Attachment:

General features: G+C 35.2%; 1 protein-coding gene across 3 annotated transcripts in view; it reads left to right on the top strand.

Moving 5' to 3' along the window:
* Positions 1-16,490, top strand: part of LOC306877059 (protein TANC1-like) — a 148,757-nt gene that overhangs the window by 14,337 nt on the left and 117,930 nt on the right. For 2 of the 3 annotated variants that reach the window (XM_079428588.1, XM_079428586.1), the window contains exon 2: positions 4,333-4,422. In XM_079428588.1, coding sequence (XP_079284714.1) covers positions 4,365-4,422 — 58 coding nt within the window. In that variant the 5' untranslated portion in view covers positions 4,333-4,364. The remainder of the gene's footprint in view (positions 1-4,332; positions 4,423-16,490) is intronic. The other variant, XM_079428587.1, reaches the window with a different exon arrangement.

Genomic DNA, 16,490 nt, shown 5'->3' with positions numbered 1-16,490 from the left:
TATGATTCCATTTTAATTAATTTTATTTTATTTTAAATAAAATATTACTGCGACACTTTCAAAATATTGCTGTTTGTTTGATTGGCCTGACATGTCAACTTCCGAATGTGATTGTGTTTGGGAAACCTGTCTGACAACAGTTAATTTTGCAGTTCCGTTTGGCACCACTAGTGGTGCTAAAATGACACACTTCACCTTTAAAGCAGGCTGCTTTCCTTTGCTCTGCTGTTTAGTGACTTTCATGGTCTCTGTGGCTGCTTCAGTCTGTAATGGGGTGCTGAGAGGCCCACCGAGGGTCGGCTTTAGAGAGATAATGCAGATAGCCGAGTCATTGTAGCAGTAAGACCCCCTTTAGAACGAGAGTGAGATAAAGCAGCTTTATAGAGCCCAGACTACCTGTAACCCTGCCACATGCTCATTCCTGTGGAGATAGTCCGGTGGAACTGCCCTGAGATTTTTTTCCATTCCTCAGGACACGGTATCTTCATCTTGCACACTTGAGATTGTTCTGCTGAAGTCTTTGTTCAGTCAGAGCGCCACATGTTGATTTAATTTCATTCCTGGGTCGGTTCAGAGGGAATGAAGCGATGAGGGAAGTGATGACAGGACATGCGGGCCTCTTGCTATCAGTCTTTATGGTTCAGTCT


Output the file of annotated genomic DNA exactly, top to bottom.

General features: G+C 35.2%; 1 protein-coding gene across 3 annotated transcripts in view; it reads left to right on the top strand.

Moving 5' to 3' along the window:
* Positions 1-16,490, top strand: part of LOC306877059 (protein TANC1-like) — a 148,757-nt gene that overhangs the window by 14,337 nt on the left and 117,930 nt on the right. For 2 of the 3 annotated variants that reach the window (XM_079428588.1, XM_079428586.1), the window contains exon 2: positions 4,333-4,422. In XM_079428588.1, coding sequence (XP_079284714.1) covers positions 4,365-4,422 — 58 coding nt within the window. In that variant the 5' untranslated portion in view covers positions 4,333-4,364. The remainder of the gene's footprint in view (positions 1-4,332; positions 4,423-16,490) is intronic. The other variant, XM_079428587.1, reaches the window with a different exon arrangement.

Genomic DNA, 16,490 nt, shown 5'->3' with positions numbered 1-16,490 from the left:
TATGATTCCATTTTAATTAATTTTATTTTATTTTAAATAAAATATTACTGCGACACTTTCAAAATATTGCTGTTTGTTTGATTGGCCTGACATGTCAACTTCCGAATGTGATTGTGTTTGGGAAACCTGTCTGACAACAGTTAATTTTGCAGTTCCGTTTGGCACCACTAGTGGTGCTAAAATGACACACTTCACCTTTAAAGCAGGCTGCTTTCCTTTGCTCTGCTGTTTAGTGACTTTCATGGTCTCTGTGGCTGCTTCAGTCTGTAATGGGGTGCTGAGAGGCCCACCGAGGGTCGGCTTTAGAGAGATAATGCAGATAGCCGAGTCATTGTAGCAGTAAGACCCCCTTTAGAACGAGAGTGAGATAAAGCAGCTTTATAGAGCCCAGACTACCTGTAACCCTGCCACATGCTCATTCCTGTGGAGATAGTCCGGTGGAACTGCCCTGAGATTTTTTTCCATTCCTCAGGACACGGTATCTTCATCTTGCACACTTGAGATTGTTCTGCTGAAGTCTTTGTTCAGTCAGAGCGCCACATGTTGATTTAATTTCATTCCTGGGTCGGTTCAGAGGGAATGAAGCGATGAGGGAAGTGATGACAGGACATGCGGGCCTCTTGCTATCAGTCTTTATGGTTCAGTCT